Hacked Off! Saturday 9 May, 6.30 – 7.30pm
This fascinating and lively discussion between Carol Hirschfeld (former TV3 newsreader and currently Head of Content at Radio New Zealand) and Nick Davies (journalist at The Guardian) kicked off with a question about the very recent UK election (with a result that Davies called “fantastically depressing”). Hirschfeld noted that Davies had tweeted “Maybe Rupert has won it again” – the first and by no means last reference to media mogul Rupert Murdoch. Davies is the investigative journalist who broke the phone hacking scandal in Britain, a story that eventually brought down the newspaper News of the World, led to the trial of Rebekah Brooks, and triggered the Leveson Inquiry – so good job to the organizers of the Festival for getting such a big fish to Dunedin! Rupert Murdoch was in many ways the common theme throughout this evening.
Davies (right) described him as “the bully in the playground” who ruled through fear and exerted an unprecedented control over not only the British media but also over politics. During the later Q&A session, Davies was asked what had shocked him the most during his work on the phone-hacking scandal, and for him (and for me) one of those things was coming to understand “what goes on in the corridors of power” – as Davies put it, “Rupert Murdoch’s fingerprint [is] all over our democracy”. As the session continued, the extent of Murdoch’s (mis)use of power continued to amaze and disgust me, and I think the rest of the audience was equally fascinated and repelled. The discussion of the Milly Dowler case, and the power and willingness of Murdoch’s people to force politicians into doing what they wanted, drew sounds of shock and horror from the audience.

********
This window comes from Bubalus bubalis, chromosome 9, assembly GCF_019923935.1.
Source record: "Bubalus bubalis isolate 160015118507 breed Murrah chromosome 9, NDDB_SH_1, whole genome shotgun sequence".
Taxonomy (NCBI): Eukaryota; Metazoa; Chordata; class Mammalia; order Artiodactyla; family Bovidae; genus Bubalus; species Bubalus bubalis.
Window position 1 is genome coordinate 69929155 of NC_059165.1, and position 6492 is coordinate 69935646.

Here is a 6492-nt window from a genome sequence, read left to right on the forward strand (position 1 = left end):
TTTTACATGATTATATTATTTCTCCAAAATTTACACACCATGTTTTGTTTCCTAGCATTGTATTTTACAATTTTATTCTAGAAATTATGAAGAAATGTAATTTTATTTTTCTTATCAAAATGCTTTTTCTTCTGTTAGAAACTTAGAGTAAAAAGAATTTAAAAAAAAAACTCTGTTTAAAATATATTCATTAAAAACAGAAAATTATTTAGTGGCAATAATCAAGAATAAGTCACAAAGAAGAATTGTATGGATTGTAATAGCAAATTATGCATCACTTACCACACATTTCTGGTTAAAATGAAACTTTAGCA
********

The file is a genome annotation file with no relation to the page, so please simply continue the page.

Nick Davies himself is a fascinating man – energetic, enthusiastic, animated, and an incredibly good storyteller with plenty of opinions expressed in eminently quotable ways. In other words, he had the audience utterly in the palm of his hand within three minutes of walking on stage. His ability to pepper his stories with precise details to give context meant it was a real pleasure to just sit back and listen to him talk (which is what Carol Hirschfeld did, thankfully, refraining from attempting to interrupt or steer the conversation in artificial ways). Moreover, Davies’s nose for BS and his insistence on fairness was well evidenced during the session. Interestingly, when talking about the Rebekah Brooks case, he lamented the shocking disparity in funding between Brooks’s/Murdoch’s lawyers and the woefully underfunded lawyers for the State, but went to some lengths to emphasise that this did not mean he thought the legal system had acquitted Brooks wrongly or that she was acquitted just because Murdoch threw his money behind saving her.
Despite all he’s seen, Davies doesn’t seem to have lost his belief in fairness and justice, even in the institutionalized form of the legal system, and, again, despite all the travesties he saw take place in the media, he clearly hasn’t wearied of his love for journalism and the values it’s supposed to uphold. Fittingly, he received very warm applause from the audience at the close of this captivating session.
Reviewed by Febriani Idrus